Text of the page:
The term "relapse" is used to indicate disease related inflammation that has the potential to cause organ injury and requires treatment. Determination of a relapse is based upon the finding of disease-related inflammation. The evidence for this comes from review of symptoms, physical examination, laboratory tests, and sometimes imaging studies. Relapses must be differentiated from damage, infection, medication side effects, or other problems that can cause similar symptoms or laboratory abnormalities. Relapse manifestations and frequency vary for each form of vasculitis and have been determined based on studies published in the medical literature.
Eosinophilic Granulomatosis with Polyangiitis (Churg-Strauss)
It can be hard to determine relapses in Eosinophilic Granulomatosis with Polyangiitis (Churg-Strauss). A return of sinus symptoms and asthma is very common, but these but may not represent active vasculitis. These symptoms may require treatment with prednisone and are commonly the rate-limiting features in being able to reduce the prednisone dose in Eosinophilic Granulomatosis with Polyangiitis (Churg-Strauss). Relapses of vasculitis in Eosinophilic Granulomatosis with Polyangiitis are less common and have been reported in ranges from 10-30%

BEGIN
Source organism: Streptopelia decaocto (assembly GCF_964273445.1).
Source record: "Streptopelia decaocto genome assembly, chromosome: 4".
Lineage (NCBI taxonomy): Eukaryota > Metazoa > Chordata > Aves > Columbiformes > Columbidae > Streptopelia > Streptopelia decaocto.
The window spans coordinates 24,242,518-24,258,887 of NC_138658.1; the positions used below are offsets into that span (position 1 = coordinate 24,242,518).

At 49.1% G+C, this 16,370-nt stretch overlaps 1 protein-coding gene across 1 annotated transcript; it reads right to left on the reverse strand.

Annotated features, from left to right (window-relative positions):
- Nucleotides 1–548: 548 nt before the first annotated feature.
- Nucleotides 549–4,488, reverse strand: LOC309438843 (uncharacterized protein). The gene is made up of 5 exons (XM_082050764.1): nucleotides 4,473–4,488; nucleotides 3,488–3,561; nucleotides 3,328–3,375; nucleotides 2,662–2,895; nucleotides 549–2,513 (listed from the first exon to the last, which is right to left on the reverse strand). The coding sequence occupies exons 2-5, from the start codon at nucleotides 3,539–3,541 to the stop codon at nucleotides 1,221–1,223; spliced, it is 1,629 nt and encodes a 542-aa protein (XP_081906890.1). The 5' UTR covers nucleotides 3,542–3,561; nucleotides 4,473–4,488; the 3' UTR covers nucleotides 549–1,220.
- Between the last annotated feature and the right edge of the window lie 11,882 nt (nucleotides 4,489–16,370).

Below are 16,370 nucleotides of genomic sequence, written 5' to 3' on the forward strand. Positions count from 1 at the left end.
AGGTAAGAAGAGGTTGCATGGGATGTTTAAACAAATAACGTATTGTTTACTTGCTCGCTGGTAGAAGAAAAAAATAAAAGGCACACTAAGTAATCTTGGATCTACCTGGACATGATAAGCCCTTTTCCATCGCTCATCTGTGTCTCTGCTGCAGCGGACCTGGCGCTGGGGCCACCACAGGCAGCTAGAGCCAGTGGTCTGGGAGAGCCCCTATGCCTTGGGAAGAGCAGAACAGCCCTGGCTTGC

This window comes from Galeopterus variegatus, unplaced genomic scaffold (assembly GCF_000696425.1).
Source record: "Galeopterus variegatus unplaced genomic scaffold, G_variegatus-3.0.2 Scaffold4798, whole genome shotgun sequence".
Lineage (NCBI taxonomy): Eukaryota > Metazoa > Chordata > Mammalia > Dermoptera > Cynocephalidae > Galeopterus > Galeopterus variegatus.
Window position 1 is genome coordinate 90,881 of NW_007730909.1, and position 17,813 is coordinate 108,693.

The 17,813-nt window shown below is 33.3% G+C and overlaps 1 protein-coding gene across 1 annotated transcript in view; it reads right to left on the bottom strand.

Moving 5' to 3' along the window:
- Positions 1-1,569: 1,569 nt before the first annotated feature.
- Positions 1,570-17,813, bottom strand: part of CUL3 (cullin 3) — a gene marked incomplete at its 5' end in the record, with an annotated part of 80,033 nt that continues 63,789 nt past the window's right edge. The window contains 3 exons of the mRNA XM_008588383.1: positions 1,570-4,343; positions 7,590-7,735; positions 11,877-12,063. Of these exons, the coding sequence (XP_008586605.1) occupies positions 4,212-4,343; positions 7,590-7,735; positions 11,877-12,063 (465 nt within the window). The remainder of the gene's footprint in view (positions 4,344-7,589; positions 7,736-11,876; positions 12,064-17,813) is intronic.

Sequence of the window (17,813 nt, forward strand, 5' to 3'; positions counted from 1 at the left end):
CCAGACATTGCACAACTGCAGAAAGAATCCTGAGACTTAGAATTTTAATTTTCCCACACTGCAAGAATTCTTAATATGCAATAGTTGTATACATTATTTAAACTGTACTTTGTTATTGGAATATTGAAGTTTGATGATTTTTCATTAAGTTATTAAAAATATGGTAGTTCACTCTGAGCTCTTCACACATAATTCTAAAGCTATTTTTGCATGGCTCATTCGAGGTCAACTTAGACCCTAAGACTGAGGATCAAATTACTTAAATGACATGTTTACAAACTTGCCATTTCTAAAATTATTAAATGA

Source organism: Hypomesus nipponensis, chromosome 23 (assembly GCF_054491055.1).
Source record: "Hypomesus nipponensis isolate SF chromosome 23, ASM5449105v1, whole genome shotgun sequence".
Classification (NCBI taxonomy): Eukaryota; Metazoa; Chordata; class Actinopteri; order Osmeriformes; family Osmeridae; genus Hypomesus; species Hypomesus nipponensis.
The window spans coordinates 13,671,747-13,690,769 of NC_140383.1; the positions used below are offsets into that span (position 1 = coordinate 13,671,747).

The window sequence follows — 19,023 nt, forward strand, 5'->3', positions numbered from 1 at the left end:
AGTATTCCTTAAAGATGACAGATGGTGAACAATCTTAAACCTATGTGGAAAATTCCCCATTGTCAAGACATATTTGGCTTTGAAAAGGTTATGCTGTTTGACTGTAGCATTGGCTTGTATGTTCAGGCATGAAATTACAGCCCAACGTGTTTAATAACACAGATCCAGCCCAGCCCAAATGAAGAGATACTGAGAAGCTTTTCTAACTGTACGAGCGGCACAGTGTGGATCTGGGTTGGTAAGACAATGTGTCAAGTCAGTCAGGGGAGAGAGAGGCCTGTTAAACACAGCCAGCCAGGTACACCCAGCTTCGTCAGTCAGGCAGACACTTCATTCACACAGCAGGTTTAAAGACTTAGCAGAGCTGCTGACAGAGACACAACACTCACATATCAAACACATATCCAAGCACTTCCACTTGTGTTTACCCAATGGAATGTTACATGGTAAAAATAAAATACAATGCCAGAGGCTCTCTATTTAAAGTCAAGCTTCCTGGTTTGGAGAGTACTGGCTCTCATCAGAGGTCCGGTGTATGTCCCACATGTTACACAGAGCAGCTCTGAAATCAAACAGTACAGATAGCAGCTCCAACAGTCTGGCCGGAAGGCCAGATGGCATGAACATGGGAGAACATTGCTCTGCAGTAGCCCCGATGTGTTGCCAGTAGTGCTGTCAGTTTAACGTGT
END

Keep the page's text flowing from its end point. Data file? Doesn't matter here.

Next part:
Giant cell arteritis
Reported relapse rates in giant cell arteritis have ranged from 50-90%.
Reported relapse rates in microscopic polyangiitis have ranged from 40-60%.
Reported relapse rates in polyarteritis nodosa have ranged from 10-30%.
Reported relapse rates in Takayasu’s arteritis have ranged from 50-80%.
Granulomatosis with polyangiitis (Wegener’s)
Reported relapse rates in granulomatosis with polyangiitis (Wegener’s) have ranged from 50-70%.